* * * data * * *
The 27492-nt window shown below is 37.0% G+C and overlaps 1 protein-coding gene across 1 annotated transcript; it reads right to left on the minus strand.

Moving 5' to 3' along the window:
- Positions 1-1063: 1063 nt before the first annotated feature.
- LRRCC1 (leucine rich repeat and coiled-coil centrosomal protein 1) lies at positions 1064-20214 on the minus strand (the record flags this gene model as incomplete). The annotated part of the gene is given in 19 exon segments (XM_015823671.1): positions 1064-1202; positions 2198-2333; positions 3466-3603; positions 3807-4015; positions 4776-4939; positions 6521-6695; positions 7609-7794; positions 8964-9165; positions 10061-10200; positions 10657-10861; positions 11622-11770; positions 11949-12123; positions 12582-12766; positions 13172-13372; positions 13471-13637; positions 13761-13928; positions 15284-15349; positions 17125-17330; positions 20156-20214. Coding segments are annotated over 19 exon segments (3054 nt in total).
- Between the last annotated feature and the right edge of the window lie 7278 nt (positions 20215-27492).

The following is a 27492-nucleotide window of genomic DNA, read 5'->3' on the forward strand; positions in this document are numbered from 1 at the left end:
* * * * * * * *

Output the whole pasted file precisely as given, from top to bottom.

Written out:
The 27492-nt window shown below is 37.0% G+C and overlaps 1 protein-coding gene across 1 annotated transcript; it reads right to left on the minus strand.

Moving 5' to 3' along the window:
- Positions 1-1063: 1063 nt before the first annotated feature.
- LRRCC1 (leucine rich repeat and coiled-coil centrosomal protein 1) lies at positions 1064-20214 on the minus strand (the record flags this gene model as incomplete). The annotated part of the gene is given in 19 exon segments (XM_015823671.1): positions 1064-1202; positions 2198-2333; positions 3466-3603; positions 3807-4015; positions 4776-4939; positions 6521-6695; positions 7609-7794; positions 8964-9165; positions 10061-10200; positions 10657-10861; positions 11622-11770; positions 11949-12123; positions 12582-12766; positions 13172-13372; positions 13471-13637; positions 13761-13928; positions 15284-15349; positions 17125-17330; positions 20156-20214. Coding segments are annotated over 19 exon segments (3054 nt in total).
- Between the last annotated feature and the right edge of the window lie 7278 nt (positions 20215-27492).

The following is a 27492-nucleotide window of genomic DNA, read 5'->3' on the forward strand; positions in this document are numbered from 1 at the left end: